Tuesday Shorts: 2/5/08 (diverting from law school, alternative careers, leadership question)

Just a few shorts today…  First, thanks to all who completed the 2007 Life at the Bar survey!  I appreciate the feedback and your suggestions, and I look forward to bringing you more of what you’d like to see.  Congratulations to the lawyer who won the drawing for an Amazon gift certificate; for privacy’s sake I won’t announce his name but will share that he’s counsel with a large firm.  Now, onto today’s shorts.

Law School Naysayer:  I hold that lawyers who chose to go to law school primarily because they didn’t know quite what else to do are much more likely to be dissatisfied with their careers than other lawyers.  And now, Kirsten Wolf is a BU Law grad who is campaigning to keep others from sliding into a career that won’t be a good fit:

I’m on a one-woman mission to talk people out of law school. Lots of people go to law school as a default. They don’t know what else to do, like I did. It seems like a good idea. People say a law degree will always be worth something even if you don’t practice. But they don’t consider what that debt is going to look like after law school. It affects my life in every way. And the jobs that you think are going to be there won’t necessarily be there at all. Most people I know that are practicing attorneys don’t make the kind of money they think lawyers make. They’re making $40,000 a year, not $160,000. Plus, you’re going to be struggling to do something you might not even enjoy. A few people have a calling to be a lawyer, but most don’t.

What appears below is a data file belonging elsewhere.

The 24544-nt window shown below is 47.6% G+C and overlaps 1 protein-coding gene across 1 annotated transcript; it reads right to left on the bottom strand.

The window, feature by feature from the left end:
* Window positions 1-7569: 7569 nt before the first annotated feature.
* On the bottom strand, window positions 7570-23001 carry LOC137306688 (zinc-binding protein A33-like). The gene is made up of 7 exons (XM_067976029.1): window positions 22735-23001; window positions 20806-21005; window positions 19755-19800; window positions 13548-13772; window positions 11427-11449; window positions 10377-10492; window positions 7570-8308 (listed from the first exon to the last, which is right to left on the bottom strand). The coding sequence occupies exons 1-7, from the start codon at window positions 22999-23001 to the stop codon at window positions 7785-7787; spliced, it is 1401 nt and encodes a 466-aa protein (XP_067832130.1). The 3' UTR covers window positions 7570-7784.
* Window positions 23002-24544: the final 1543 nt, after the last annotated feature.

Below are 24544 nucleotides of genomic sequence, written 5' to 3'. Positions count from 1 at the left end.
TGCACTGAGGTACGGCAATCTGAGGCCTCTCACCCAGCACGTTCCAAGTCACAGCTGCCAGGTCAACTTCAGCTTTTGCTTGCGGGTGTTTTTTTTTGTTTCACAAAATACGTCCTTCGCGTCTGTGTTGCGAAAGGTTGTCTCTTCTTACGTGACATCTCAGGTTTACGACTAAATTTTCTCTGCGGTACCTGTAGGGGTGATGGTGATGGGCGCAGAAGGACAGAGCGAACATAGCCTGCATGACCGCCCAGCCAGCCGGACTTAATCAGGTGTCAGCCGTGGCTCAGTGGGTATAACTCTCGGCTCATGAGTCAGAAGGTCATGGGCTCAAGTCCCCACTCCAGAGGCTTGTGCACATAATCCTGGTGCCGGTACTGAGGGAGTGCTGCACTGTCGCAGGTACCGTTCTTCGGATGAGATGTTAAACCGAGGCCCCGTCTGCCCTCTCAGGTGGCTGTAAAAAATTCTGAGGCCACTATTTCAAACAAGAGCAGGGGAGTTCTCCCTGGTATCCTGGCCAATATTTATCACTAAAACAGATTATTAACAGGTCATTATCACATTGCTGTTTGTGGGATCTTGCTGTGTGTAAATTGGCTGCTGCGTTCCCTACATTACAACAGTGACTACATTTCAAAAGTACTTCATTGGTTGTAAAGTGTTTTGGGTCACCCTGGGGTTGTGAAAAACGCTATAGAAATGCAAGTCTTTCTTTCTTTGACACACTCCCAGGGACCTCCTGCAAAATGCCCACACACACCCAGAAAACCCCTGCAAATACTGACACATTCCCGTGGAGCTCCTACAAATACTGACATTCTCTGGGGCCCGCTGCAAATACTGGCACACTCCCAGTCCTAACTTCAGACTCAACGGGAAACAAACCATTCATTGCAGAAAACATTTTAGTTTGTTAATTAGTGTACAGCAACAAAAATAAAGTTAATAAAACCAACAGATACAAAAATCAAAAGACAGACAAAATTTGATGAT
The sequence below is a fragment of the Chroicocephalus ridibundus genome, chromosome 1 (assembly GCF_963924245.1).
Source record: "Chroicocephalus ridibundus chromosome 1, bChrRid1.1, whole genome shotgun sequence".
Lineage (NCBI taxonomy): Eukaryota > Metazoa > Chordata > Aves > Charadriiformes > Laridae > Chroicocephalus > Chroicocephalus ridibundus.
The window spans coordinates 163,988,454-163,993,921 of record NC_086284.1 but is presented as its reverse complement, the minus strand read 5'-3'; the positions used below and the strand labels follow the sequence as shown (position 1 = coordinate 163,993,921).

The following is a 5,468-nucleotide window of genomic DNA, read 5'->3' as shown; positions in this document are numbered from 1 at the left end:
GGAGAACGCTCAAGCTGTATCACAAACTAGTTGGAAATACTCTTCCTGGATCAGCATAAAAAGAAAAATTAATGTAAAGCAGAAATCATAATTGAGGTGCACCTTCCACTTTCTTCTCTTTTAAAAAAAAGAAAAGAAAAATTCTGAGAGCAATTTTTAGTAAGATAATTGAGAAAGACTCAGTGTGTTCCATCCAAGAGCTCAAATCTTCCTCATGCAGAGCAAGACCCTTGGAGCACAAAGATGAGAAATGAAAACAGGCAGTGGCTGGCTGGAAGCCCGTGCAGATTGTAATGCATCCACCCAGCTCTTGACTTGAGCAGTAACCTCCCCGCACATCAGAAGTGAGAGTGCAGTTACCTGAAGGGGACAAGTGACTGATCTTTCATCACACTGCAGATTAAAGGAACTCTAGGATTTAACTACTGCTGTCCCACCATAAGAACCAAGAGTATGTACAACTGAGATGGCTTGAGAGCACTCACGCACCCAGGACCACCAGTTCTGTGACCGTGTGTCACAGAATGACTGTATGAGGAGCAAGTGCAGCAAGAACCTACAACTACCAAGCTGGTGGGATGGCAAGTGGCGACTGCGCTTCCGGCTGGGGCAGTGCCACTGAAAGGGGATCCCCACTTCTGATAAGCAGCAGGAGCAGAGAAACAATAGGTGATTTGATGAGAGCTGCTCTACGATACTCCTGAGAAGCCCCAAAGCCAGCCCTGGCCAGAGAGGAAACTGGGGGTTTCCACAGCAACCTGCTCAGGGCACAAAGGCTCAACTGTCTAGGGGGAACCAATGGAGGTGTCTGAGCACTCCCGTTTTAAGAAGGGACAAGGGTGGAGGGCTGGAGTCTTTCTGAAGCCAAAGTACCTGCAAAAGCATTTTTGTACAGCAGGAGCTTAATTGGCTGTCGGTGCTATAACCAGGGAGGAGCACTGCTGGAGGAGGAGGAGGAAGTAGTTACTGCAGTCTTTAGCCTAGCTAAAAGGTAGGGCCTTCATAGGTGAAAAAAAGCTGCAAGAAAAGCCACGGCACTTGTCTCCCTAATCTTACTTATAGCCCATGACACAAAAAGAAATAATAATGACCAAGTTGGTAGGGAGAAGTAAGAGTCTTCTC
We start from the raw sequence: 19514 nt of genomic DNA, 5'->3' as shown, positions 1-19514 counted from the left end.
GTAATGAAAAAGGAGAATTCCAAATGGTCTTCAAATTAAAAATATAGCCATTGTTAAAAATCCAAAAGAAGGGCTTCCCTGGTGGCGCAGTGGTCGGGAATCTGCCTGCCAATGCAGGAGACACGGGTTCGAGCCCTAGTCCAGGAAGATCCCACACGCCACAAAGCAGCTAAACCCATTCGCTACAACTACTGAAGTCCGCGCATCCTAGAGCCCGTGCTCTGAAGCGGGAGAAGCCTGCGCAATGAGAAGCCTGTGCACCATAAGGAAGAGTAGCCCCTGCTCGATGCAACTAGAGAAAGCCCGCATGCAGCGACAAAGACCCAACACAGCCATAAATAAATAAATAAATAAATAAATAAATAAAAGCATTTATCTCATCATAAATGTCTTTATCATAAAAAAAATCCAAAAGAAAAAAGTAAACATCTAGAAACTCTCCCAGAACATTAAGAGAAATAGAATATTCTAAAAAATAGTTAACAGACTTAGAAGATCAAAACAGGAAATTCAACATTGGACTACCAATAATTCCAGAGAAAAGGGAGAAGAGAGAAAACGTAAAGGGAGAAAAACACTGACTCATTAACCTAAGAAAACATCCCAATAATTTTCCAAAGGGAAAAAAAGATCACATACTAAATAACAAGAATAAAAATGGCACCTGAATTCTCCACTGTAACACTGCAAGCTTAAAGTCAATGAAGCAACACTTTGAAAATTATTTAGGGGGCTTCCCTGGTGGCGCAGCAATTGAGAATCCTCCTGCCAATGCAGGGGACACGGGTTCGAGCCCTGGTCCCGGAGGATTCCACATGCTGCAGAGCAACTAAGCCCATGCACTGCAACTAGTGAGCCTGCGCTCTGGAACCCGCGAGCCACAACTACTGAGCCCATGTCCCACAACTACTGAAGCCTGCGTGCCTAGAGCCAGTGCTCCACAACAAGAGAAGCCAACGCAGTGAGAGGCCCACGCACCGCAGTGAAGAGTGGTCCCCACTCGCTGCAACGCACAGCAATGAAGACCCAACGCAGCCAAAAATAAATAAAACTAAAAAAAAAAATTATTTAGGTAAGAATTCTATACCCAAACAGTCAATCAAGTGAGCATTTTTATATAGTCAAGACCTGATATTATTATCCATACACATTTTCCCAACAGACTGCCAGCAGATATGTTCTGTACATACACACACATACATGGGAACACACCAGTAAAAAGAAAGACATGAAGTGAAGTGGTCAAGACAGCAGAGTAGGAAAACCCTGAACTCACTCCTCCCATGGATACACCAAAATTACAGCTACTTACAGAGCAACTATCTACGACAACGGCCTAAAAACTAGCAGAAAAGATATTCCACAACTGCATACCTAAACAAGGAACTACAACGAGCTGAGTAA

Or choose a non-practicing position: It probably isn’t news that not everyone who goes to law school ends up practicing law.  JD Bliss has profiled four lawyers who’ve chosen non-practicing roles:

Meet four law school graduates who are doing something different with their legal education.   They are in the minority, but these doctors of law are pursuing a diverse array of careers, including:

  • financial planner,
  • owner of a real estate investment business,
  • campaign worker for presidential candidate Senator Barack Obama, and
  • consultant for the United Nations’ Food and Agriculture Organization.

The reasons for these mavericks’ selections of nontraditional career paths are as varied as the positions they currently hold.

And a question for you to consider: When you think about your approach to your career (or just about anything else), are you playing to win?  Or are you playing not to lose?  I’ll be writing more about this in the future, but the question itself — and what it says about your leadership, whether of yourself or of others, may be illuminating.

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